The third ship we went on while at Portsmouth Historic Dockyard was the HMS M.33
This is a unique survivor of a British Warship launched in 1915 and is the sole remaining British Veteran of that year's bloody Gallipoli Campaign.
This only opened in 2015.
She has a flat bottom which enables her to go close to shore.
This is the mess where the sailors would have eaten and slept. The tables on one side.
The bunks on the other.
Being made of steel it would have been either very warm or very cold depending on the weather!
The types of food stores they would have had on board.
Here I am - you can see the ship pretty much exactly as it was.
Peggy Sue ventures out again
Here we both are!
We study the charts
I have a go at steering
The radio command office.
Trying out the bunks - it has been a tiring day.
Another little kitchen area - just off from the radio control room.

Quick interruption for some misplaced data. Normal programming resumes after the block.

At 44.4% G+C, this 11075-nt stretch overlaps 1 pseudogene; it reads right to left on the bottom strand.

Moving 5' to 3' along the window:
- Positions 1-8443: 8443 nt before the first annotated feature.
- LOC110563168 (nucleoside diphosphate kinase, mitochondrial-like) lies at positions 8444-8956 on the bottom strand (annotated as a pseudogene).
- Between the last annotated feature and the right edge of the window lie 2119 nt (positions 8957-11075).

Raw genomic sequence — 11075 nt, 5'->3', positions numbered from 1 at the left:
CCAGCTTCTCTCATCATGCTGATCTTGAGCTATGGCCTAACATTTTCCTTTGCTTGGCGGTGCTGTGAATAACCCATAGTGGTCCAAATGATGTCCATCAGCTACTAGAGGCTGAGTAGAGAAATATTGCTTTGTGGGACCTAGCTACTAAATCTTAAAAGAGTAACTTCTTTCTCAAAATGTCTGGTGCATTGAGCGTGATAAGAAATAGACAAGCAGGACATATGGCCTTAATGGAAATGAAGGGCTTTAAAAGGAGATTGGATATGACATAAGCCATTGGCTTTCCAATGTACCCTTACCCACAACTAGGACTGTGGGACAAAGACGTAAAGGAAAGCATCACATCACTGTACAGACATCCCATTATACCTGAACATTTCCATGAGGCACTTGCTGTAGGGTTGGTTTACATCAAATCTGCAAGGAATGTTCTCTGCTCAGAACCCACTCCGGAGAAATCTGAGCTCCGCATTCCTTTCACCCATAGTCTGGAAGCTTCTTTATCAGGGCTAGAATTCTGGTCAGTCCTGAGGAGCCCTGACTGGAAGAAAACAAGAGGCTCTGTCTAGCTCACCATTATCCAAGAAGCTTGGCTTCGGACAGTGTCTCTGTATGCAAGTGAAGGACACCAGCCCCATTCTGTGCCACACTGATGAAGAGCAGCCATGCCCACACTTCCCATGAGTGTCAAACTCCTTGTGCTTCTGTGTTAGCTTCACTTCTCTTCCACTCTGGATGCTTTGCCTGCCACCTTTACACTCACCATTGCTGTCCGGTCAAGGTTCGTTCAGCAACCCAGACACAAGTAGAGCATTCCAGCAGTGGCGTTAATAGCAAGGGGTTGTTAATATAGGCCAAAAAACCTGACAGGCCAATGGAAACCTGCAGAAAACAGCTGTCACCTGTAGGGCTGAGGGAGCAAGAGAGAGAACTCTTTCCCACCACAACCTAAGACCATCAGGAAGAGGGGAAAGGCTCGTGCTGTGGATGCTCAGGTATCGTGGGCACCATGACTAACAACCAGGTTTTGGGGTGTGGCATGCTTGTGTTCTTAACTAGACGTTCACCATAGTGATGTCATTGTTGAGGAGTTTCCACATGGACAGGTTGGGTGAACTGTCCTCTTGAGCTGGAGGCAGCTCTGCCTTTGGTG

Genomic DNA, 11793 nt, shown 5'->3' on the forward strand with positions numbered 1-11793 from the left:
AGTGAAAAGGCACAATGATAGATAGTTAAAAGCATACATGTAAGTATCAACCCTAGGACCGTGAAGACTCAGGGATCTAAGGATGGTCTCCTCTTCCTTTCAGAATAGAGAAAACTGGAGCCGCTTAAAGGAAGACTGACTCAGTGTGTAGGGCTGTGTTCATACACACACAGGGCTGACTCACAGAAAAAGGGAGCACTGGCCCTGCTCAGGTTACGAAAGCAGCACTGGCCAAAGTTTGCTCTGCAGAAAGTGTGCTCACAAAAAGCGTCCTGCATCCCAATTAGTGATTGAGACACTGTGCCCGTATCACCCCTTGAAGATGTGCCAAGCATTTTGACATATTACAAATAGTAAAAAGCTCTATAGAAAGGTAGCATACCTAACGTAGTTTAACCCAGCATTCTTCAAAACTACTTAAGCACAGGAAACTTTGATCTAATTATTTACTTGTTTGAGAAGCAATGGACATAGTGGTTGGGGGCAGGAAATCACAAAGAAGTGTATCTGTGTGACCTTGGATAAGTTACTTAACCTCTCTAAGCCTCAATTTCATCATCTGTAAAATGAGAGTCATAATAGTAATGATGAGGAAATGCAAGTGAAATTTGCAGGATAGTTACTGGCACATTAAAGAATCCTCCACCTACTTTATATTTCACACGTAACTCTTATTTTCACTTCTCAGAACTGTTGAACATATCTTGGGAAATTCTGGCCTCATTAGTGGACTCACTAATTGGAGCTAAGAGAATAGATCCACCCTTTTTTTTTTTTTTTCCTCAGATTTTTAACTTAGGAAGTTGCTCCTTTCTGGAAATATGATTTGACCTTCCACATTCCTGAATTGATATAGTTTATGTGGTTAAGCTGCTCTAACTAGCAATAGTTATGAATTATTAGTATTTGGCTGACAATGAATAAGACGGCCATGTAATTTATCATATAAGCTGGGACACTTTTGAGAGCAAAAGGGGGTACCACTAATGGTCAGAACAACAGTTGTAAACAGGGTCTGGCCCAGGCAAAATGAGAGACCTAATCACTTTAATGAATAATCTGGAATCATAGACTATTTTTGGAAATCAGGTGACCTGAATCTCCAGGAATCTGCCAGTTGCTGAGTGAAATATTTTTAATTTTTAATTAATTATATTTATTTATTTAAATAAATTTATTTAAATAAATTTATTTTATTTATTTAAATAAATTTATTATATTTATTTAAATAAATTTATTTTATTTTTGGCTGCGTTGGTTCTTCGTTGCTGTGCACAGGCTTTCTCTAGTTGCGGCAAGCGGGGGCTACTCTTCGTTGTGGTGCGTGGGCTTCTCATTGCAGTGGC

An untidy bunk! Looks like they forgot to make the bed.
Cat looks cosy enough though.
Wow we can see some blue sky as well.
This was very interesting to go on board - you were allowed to explore pretty much the whole boat
She has had an interesting and varied career since being built in 1915. She was ordered in March 1915 and launched by May 1915 which is amazing! Certainly an impressive feat of shipbuilding during that time. She saw active service during the First World War and again in 1919. She was used as a mine-laying ship, fuelling tank, boom defence workshop and a floating office!
Proudly flying the flag.
Of course there are also many museums and other things to look at, but we just ran out of time. Our ticket is valid for a year, so hopefully we can go back in the spring when the Mary Rose is re-opened.